Elvis Presley: King of Rock and Roll or King of Stealing?

Jubilee was a unique African American tradition that originated in the mid- 1880s where it evolved in three major cycles; the jubilee period, the transitional period, and the gospel period.


In the beginning, the jubilee period highlighted slow hymns, no backing music and no rhythms. The period emphasized the secular nature of the practice which makes sense because the Negro Spiritual period ended prior.


In the transitional period, there was an apparent shift. The music changed from slow, melodramatic and intentional, to fast paced, performance based music with a hint of gospel music. This period was a hit or miss in various musical commitees. Some groups such as schools or smaller secular groups believed that it was too “ghetto” and disassociated.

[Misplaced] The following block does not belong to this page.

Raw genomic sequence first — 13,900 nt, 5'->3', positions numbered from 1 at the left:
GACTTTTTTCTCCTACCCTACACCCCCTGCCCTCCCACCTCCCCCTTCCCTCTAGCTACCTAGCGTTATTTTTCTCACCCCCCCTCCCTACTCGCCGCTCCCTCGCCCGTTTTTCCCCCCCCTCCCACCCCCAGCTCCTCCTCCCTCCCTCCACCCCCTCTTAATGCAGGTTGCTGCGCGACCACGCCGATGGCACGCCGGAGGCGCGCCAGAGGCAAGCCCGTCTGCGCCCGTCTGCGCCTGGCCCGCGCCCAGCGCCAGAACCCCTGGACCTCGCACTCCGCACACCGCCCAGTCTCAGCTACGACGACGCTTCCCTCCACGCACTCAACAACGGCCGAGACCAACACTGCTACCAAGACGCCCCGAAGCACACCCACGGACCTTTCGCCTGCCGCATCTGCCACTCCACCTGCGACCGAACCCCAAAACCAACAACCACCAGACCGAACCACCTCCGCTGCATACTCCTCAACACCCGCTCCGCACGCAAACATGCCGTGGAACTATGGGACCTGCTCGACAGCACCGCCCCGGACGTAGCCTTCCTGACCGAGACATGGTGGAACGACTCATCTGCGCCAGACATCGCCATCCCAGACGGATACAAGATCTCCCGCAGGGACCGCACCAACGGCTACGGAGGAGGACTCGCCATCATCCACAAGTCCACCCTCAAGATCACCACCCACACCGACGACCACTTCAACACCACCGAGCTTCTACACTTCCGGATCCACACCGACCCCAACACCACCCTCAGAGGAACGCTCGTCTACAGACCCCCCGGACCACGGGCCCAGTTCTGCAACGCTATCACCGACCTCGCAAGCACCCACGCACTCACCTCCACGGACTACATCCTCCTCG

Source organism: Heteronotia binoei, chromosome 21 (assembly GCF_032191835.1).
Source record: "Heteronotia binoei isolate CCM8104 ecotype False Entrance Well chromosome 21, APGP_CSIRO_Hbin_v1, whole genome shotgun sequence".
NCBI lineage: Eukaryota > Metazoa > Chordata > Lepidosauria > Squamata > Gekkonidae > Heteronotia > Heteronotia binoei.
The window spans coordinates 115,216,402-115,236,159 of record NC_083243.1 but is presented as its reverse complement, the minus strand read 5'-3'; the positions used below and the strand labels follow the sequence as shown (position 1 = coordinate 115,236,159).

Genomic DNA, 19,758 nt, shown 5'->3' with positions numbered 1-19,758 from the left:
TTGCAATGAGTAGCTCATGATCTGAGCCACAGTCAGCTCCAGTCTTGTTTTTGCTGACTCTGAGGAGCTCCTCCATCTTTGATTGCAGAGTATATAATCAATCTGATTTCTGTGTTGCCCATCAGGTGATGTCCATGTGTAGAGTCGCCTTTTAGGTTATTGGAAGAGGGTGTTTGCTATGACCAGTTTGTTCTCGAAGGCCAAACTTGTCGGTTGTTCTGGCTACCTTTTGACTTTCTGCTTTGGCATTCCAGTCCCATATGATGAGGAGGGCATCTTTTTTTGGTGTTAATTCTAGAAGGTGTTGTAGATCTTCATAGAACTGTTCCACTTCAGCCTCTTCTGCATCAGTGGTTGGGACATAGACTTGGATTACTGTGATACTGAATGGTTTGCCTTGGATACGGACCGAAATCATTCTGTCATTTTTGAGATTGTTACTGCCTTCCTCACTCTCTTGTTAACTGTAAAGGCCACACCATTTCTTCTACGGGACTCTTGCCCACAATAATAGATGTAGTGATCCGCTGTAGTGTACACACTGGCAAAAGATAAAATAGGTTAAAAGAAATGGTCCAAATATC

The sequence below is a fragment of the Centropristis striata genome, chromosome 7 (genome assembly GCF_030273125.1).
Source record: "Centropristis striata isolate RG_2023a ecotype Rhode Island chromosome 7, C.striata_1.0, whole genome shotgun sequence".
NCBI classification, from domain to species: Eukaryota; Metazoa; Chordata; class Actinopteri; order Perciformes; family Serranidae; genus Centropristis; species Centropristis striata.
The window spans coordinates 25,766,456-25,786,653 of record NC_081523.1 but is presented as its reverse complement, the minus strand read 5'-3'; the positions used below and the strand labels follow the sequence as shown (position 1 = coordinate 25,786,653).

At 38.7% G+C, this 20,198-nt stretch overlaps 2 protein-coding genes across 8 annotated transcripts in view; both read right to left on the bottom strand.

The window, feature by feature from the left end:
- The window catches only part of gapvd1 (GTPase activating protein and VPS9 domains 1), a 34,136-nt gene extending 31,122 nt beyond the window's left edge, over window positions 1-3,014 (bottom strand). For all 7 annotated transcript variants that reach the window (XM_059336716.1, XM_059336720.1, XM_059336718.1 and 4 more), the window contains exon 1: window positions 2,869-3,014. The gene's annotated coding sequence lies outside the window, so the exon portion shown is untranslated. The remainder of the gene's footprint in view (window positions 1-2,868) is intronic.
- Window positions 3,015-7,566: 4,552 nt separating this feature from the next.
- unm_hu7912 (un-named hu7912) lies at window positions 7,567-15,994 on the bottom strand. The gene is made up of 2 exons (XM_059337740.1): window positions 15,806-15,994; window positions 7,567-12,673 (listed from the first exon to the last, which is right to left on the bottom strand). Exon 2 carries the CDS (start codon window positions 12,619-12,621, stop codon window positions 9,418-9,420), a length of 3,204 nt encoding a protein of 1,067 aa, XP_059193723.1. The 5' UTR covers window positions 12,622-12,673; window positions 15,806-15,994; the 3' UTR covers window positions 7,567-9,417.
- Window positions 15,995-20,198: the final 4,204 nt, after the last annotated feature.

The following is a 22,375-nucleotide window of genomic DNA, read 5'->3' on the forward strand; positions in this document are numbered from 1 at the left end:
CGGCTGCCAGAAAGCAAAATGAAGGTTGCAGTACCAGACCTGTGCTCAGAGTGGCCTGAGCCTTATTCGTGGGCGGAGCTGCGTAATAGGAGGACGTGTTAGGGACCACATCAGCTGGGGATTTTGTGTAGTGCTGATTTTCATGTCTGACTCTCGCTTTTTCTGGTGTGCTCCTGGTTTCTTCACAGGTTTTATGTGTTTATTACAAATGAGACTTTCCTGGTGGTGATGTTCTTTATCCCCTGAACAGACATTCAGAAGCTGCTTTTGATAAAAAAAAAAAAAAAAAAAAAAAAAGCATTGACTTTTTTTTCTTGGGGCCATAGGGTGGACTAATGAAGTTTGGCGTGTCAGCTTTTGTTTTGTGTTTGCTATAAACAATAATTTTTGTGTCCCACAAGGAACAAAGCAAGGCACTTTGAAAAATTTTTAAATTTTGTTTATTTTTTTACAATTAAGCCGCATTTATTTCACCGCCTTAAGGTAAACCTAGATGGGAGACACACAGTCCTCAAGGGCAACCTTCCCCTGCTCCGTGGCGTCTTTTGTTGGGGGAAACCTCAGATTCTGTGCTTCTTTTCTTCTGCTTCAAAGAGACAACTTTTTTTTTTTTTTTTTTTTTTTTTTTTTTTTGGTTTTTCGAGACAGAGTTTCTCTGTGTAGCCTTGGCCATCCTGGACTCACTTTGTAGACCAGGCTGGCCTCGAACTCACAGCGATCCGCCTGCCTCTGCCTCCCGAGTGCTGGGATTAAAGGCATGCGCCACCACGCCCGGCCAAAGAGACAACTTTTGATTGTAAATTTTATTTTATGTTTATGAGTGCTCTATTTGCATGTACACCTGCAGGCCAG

While others thought it was the new age of Jubilee and gravitated towards it.

In the final period “the gospel period,” jubilee quartets had taken on a whole new approach. The music was completely performance based and included techniques captivate the audience.

                                                                      

The transitional stage caught the attention of many white artists such as the well known Elvis Presley. Elvis loved the upbeat rythms and tones of this music and decided to coin it and make it for his own. His music relayed on the tunes of black gospel, blues and country.


His music was stolen from artists such as Lil Richie, Joe Turner and Ray Charles whose styles were all heavily influenced in this period.


To conclude, the Jubilee Quartets era of music is often overlooked because of the fame of Elvis Presley. While it is disheartening that black artists were overshadowed by him, it is important to look at the roots.